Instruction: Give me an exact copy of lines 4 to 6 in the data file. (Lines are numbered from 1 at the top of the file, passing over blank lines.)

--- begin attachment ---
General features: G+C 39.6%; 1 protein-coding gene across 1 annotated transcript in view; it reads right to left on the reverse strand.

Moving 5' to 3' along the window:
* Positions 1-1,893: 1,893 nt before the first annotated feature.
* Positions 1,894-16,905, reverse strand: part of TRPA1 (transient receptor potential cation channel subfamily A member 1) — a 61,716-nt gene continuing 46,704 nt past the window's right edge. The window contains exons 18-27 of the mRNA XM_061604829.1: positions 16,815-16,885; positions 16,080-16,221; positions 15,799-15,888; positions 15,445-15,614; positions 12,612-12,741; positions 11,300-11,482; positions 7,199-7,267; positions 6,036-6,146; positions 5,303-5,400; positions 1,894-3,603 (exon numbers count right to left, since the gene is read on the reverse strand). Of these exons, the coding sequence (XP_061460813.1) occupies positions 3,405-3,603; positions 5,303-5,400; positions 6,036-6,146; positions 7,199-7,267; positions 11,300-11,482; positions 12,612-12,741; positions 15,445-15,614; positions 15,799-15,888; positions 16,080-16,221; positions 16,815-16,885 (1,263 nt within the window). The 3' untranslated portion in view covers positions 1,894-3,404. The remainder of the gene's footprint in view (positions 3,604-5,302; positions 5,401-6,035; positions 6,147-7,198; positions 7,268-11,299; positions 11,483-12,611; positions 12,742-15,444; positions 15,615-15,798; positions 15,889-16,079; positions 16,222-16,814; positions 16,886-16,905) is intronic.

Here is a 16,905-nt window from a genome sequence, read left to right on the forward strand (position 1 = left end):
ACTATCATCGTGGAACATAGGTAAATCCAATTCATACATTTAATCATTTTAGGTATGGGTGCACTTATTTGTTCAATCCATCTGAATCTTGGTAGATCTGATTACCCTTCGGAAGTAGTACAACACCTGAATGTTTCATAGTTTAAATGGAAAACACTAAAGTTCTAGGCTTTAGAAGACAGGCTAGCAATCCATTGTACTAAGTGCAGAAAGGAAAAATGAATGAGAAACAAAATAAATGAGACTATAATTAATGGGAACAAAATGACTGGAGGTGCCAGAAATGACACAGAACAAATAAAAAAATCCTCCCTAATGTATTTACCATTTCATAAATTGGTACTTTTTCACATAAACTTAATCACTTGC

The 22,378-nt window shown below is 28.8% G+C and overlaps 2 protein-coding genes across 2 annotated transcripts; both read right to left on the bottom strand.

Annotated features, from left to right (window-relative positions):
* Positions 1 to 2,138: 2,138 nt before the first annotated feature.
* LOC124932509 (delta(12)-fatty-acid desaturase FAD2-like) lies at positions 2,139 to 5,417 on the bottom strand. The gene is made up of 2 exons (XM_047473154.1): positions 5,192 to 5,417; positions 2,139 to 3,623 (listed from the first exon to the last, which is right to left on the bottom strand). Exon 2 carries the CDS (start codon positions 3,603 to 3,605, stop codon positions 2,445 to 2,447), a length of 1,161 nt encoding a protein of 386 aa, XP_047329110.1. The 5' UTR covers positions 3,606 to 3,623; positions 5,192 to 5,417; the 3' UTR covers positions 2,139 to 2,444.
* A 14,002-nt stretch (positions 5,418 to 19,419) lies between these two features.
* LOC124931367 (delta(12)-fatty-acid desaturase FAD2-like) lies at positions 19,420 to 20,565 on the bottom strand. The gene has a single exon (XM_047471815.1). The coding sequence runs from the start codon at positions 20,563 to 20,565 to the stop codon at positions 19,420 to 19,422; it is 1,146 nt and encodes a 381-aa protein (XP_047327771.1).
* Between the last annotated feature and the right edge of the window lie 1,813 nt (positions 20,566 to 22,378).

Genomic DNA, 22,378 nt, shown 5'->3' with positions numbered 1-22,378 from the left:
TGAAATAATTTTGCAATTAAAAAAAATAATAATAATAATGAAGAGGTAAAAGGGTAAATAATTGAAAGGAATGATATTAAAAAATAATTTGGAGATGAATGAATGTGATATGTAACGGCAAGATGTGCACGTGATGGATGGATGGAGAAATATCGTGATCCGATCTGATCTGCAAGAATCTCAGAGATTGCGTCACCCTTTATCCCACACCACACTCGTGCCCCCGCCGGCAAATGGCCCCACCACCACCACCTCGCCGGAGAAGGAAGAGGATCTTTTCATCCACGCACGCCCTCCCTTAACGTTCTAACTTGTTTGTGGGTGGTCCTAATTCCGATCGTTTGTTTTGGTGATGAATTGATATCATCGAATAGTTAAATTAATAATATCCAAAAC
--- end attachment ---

* Positions 1,894-16,905, reverse strand: part of TRPA1 (transient receptor potential cation channel subfamily A member 1) — a 61,716-nt gene continuing 46,704 nt past the window's right edge. The window contains exons 18-27 of the mRNA XM_061604829.1: positions 16,815-16,885; positions 16,080-16,221; positions 15,799-15,888; positions 15,445-15,614; positions 12,612-12,741; positions 11,300-11,482; positions 7,199-7,267; positions 6,036-6,146; positions 5,303-5,400; positions 1,894-3,603 (exon numbers count right to left, since the gene is read on the reverse strand). Of these exons, the coding sequence (XP_061460813.1) occupies positions 3,405-3,603; positions 5,303-5,400; positions 6,036-6,146; positions 7,199-7,267; positions 11,300-11,482; positions 12,612-12,741; positions 15,445-15,614; positions 15,799-15,888; positions 16,080-16,221; positions 16,815-16,885 (1,263 nt within the window). The 3' untranslated portion in view covers positions 1,894-3,404. The remainder of the gene's footprint in view (positions 3,604-5,302; positions 5,401-6,035; positions 6,147-7,198; positions 7,268-11,299; positions 11,483-12,611; positions 12,742-15,444; positions 15,615-15,798; positions 15,889-16,079; positions 16,222-16,814; positions 16,886-16,905) is intronic.

Here is a 16,905-nt window from a genome sequence, read left to right on the forward strand (position 1 = left end):
ACTATCATCGTGGAACATAGGTAAATCCAATTCATACATTTAATCATTTTAGGTATGGGTGCACTTATTTGTTCAATCCATCTGAATCTTGGTAGATCTGATTACCCTTCGGAAGTAGTACAACACCTGAATGTTTCATAGTTTAAATGGAAAACACTAAAGTTCTAGGCTTTAGAAGACAGGCTAGCAATCCATTGTACTAAGTGCAGAAAGGAAAAATGAATGAGAAACAAAATAAATGAGACTATAATTAATGGGAACAAAATGACTGGAGGTGCCAGAAATGACACAGAACAAATAAAAAAATCCTCCCTAATGTATTTACCATTTCATAAATTGGTACTTTTTCACATAAACTTAATCACTTGC